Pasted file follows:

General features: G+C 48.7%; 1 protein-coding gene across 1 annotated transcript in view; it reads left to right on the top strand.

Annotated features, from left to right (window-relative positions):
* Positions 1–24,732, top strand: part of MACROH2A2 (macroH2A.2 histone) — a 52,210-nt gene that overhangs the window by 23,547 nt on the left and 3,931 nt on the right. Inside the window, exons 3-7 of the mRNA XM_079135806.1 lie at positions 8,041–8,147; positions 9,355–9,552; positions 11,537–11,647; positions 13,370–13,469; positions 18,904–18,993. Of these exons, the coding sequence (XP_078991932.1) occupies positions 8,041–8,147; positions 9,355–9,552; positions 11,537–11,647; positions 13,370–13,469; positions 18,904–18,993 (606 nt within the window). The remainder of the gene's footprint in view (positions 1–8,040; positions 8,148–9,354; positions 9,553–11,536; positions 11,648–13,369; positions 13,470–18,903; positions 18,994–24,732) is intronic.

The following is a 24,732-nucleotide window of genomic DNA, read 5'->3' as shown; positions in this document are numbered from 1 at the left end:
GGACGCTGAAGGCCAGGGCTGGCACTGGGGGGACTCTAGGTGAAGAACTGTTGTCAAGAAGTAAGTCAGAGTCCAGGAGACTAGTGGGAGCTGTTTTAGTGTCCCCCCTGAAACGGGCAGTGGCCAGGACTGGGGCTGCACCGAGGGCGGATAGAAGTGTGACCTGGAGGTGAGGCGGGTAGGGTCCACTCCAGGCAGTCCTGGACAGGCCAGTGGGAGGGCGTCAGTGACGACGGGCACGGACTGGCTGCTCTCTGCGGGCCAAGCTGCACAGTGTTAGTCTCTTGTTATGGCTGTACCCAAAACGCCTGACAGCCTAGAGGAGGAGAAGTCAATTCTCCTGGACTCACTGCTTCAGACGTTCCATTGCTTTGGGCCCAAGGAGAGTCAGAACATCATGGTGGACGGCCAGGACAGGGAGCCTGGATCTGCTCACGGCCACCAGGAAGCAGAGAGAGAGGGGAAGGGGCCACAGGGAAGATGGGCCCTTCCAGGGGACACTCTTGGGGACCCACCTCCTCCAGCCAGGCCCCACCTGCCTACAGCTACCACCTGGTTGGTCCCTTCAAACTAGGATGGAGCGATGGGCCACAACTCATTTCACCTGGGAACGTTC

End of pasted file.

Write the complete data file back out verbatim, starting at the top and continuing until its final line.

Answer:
General features: G+C 48.7%; 1 protein-coding gene across 1 annotated transcript in view; it reads left to right on the top strand.

Annotated features, from left to right (window-relative positions):
* Positions 1–24,732, top strand: part of MACROH2A2 (macroH2A.2 histone) — a 52,210-nt gene that overhangs the window by 23,547 nt on the left and 3,931 nt on the right. Inside the window, exons 3-7 of the mRNA XM_079135806.1 lie at positions 8,041–8,147; positions 9,355–9,552; positions 11,537–11,647; positions 13,370–13,469; positions 18,904–18,993. Of these exons, the coding sequence (XP_078991932.1) occupies positions 8,041–8,147; positions 9,355–9,552; positions 11,537–11,647; positions 13,370–13,469; positions 18,904–18,993 (606 nt within the window). The remainder of the gene's footprint in view (positions 1–8,040; positions 8,148–9,354; positions 9,553–11,536; positions 11,648–13,369; positions 13,470–18,903; positions 18,994–24,732) is intronic.

The following is a 24,732-nucleotide window of genomic DNA, read 5'->3' as shown; positions in this document are numbered from 1 at the left end:
GGACGCTGAAGGCCAGGGCTGGCACTGGGGGGACTCTAGGTGAAGAACTGTTGTCAAGAAGTAAGTCAGAGTCCAGGAGACTAGTGGGAGCTGTTTTAGTGTCCCCCCTGAAACGGGCAGTGGCCAGGACTGGGGCTGCACCGAGGGCGGATAGAAGTGTGACCTGGAGGTGAGGCGGGTAGGGTCCACTCCAGGCAGTCCTGGACAGGCCAGTGGGAGGGCGTCAGTGACGACGGGCACGGACTGGCTGCTCTCTGCGGGCCAAGCTGCACAGTGTTAGTCTCTTGTTATGGCTGTACCCAAAACGCCTGACAGCCTAGAGGAGGAGAAGTCAATTCTCCTGGACTCACTGCTTCAGACGTTCCATTGCTTTGGGCCCAAGGAGAGTCAGAACATCATGGTGGACGGCCAGGACAGGGAGCCTGGATCTGCTCACGGCCACCAGGAAGCAGAGAGAGAGGGGAAGGGGCCACAGGGAAGATGGGCCCTTCCAGGGGACACTCTTGGGGACCCACCTCCTCCAGCCAGGCCCCACCTGCCTACAGCTACCACCTGGTTGGTCCCTTCAAACTAGGATGGAGCGATGGGCCACAACTCATTTCACCTGGGAACGTTC